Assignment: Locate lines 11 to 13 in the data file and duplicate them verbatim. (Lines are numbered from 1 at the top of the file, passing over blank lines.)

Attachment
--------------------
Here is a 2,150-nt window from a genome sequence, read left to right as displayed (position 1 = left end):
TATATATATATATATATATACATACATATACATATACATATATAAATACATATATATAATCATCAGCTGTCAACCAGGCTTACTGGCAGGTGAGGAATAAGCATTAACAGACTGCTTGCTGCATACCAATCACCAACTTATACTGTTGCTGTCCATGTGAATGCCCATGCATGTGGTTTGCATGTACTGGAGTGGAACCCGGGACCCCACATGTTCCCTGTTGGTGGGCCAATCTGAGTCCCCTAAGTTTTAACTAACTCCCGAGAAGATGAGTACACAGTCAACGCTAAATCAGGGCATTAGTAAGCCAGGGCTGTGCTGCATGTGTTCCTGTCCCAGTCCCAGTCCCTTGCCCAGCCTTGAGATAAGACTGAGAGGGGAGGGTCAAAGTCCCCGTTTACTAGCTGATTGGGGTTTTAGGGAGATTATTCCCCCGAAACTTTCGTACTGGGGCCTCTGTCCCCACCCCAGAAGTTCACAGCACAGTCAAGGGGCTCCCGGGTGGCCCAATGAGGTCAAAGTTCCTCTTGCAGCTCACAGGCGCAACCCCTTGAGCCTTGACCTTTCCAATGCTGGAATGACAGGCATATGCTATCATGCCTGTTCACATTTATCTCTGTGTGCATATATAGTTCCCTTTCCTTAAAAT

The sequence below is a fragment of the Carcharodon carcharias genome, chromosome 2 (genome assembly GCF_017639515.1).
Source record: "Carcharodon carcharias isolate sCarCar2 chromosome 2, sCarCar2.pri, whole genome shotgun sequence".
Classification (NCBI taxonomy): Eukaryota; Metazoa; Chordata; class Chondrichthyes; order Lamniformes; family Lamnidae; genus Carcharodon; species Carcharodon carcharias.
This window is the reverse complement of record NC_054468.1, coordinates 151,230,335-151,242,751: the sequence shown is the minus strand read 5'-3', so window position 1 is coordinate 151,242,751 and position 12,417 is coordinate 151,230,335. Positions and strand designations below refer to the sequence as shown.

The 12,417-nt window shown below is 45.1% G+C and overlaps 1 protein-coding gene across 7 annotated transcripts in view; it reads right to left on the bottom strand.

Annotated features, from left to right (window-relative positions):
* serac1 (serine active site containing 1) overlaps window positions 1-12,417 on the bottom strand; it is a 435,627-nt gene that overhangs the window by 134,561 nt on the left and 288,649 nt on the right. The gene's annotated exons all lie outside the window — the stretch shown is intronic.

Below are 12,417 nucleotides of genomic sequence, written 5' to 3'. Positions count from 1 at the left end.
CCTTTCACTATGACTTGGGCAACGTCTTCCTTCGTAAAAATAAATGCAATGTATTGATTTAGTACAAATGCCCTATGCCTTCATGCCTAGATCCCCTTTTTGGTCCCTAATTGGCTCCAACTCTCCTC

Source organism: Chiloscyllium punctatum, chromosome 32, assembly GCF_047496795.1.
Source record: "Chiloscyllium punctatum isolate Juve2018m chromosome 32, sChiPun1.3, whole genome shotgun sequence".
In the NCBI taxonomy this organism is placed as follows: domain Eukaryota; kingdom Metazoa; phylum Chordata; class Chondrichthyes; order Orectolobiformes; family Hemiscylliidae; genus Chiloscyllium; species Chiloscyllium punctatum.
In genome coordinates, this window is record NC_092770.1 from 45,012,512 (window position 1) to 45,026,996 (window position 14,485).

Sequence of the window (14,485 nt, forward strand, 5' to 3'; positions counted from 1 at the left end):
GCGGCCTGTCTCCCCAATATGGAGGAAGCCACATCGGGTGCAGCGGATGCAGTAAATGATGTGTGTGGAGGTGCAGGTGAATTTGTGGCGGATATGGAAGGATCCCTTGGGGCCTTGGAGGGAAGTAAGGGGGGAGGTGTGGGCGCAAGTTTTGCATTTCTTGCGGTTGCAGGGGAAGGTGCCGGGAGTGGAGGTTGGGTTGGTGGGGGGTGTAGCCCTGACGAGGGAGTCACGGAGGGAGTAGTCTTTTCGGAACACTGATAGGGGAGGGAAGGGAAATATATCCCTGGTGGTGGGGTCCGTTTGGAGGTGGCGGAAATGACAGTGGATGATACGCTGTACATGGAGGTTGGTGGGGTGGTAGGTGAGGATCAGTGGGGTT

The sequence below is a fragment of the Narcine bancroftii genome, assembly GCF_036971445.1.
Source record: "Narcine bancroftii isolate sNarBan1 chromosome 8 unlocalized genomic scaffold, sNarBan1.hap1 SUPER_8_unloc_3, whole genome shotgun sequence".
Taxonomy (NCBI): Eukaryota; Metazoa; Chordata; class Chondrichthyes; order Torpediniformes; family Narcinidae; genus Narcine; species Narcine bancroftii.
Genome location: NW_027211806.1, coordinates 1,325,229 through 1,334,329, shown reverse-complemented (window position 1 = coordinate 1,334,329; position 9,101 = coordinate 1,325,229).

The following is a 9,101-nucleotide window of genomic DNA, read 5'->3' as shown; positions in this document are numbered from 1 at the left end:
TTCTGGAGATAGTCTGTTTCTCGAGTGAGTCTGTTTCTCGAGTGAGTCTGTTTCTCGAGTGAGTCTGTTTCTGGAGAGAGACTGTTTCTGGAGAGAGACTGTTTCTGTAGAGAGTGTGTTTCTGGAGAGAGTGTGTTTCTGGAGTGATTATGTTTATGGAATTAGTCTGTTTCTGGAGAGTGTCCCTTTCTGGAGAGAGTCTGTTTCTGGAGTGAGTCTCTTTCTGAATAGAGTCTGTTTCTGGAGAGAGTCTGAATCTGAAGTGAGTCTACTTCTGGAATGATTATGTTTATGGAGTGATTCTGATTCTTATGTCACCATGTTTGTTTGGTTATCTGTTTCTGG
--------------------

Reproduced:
CCTTTCACTATGACTTGGGCAACGTCTTCCTTCGTAAAAATAAATGCAATGTATTGATTTAGTACAAATGCCCTATGCCTTCATGCCTAGATCCCCTTTTTGGTCCCTAATTGGCTCCAACTCTCCTC

Source organism: Chiloscyllium punctatum, chromosome 32, assembly GCF_047496795.1.
Source record: "Chiloscyllium punctatum isolate Juve2018m chromosome 32, sChiPun1.3, whole genome shotgun sequence".